Much has been made of the rising use of American drones — both as a weapon in the counter-terrorism fight abroad and in support of law enforcement and border integrity at home. References to science fiction-run-amok quickly come to mind (HAL 9000 of 2001: A Space Odyssey, the namesake Terminator, EDI of Stealth), and the unsettling idea that these powerful machines could take over and supplant people at the top of the evolutionary chain is somewhat understandable.

Putting fantasy and fear-mongering aside, the real controversial issues have little to do with the puppet and everything to do with the puppet master — the guy who’s pulling the strings on this mechanical Maverick. Republicans find themselves in the ironic position of decrying the efforts of a Democrat president aggressively pursuing and killing terrorists without a land-based invasion; at the same time, Democrats defend a self-justifying extra-legal program that uses the same sleight of hand that gave us special rendition and waterboarding. However, we’re a collection of bi-partisan menschen from both sides of the aisle, so this particular story delves not into Geppetto, but rather Pinocchio, to examine a tool being used more tenaciously against our enemies every day.

“Drone” inherently calls forth the image of a terrifying, militarized killing machine, but not all of these ominous over-watchers are used for security or even war. For example, monitoring weather and volcanic activity has long relied on manned flights that test the endurance and safety of the flight crews. A force of Global Hawks — drones the size of 727s operated by the United States Air Force — was used to observe the damage wrought by the tsunami in Japan and the earthquake in Haiti, keeping pilots out of danger while still providing data that aided survivors.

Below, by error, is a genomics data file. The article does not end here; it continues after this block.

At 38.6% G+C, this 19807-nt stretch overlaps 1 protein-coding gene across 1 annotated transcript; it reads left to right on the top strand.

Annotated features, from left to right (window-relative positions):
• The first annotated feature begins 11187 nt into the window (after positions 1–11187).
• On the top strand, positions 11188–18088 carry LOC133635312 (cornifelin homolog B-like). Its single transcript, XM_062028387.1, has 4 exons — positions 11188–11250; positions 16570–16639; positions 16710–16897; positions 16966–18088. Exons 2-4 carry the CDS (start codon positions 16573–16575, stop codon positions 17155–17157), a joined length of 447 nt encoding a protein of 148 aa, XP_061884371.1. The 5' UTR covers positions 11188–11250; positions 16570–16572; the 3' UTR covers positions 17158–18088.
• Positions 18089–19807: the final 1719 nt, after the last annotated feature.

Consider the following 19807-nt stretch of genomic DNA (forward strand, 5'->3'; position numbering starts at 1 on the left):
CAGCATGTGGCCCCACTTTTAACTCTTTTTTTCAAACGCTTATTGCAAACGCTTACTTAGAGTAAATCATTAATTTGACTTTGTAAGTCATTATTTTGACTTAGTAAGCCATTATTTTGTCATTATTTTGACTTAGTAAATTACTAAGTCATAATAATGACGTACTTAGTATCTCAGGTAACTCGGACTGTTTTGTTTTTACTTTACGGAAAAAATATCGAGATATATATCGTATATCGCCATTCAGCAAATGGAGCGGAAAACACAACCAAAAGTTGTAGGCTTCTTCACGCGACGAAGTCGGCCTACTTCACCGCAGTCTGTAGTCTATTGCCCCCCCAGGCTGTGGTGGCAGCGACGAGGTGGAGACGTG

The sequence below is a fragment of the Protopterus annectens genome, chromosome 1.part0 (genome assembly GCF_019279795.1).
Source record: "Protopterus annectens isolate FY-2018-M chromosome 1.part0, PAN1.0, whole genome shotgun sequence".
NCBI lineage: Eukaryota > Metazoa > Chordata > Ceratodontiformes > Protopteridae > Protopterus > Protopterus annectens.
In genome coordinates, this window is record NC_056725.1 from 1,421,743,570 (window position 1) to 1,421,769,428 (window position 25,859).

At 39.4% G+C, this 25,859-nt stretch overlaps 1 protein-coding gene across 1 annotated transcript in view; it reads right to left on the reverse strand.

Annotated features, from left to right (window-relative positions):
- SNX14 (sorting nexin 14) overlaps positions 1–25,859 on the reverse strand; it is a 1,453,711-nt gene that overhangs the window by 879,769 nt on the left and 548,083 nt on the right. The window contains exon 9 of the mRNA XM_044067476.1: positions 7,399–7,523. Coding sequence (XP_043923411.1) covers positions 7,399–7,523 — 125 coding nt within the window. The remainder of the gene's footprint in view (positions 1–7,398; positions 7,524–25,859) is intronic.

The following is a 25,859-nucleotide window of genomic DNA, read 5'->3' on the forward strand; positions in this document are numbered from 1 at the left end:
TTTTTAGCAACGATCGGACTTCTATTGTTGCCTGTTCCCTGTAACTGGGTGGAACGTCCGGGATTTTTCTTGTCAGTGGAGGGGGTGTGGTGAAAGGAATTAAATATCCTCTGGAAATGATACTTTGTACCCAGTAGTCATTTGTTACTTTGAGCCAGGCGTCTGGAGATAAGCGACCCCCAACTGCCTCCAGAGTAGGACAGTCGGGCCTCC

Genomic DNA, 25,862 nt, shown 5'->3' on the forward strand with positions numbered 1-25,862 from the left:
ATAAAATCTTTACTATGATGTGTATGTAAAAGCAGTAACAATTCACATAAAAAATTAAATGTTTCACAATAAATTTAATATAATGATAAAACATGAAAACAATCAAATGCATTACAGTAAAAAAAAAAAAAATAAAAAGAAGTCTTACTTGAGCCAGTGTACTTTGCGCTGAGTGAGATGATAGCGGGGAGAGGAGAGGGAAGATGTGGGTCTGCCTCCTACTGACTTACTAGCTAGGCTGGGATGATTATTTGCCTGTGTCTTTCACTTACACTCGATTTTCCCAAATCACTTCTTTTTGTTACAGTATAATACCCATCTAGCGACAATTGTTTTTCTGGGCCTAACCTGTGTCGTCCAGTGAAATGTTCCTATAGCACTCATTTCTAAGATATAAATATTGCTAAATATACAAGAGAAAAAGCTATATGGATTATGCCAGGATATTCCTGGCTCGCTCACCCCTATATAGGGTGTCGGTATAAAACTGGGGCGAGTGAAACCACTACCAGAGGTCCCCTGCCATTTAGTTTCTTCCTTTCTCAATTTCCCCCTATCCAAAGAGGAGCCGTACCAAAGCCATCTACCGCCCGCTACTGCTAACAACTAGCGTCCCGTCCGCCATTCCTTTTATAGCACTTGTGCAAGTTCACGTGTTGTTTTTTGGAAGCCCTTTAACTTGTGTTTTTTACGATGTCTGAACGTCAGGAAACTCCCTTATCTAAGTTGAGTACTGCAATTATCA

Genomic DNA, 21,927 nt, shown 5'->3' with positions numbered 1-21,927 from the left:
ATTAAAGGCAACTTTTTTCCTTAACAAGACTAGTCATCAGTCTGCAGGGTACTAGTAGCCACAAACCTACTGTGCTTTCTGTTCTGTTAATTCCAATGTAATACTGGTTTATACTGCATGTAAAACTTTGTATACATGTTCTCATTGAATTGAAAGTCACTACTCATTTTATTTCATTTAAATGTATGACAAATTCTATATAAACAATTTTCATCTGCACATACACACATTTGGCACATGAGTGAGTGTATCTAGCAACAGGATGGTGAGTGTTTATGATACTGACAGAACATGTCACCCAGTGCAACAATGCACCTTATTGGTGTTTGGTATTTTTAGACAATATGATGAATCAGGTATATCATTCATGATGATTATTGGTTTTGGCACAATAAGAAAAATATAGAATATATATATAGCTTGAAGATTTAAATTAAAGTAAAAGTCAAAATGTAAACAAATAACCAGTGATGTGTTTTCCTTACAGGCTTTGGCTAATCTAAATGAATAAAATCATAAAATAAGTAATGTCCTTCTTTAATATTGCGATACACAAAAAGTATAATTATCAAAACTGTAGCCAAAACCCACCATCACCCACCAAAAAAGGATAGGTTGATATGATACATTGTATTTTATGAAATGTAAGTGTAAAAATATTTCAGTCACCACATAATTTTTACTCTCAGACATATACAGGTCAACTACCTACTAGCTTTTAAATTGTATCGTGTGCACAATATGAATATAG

However, the main role of Global Hawks and other U.S. drones has indeed involved cruising over the battlefield. Known by various names depending on Department of Defense or service fashion, remotely piloted vehicle (RPV), unmanned aerial vehicle (UAV), or unmanned aerial system (UAS) drones first saw military use during Operation Desert Shield/Desert Storm. Since then, their numbers and use have expanded explosively. The machines offer longer loiter (or on-station) times at a lower system cost than manned aircraft, while eliminating danger to a flight crew (they are controlled using either satellite communications or UHF line-of-sight channels that remote operators use to “fly” the crafts or control sensors and weapons).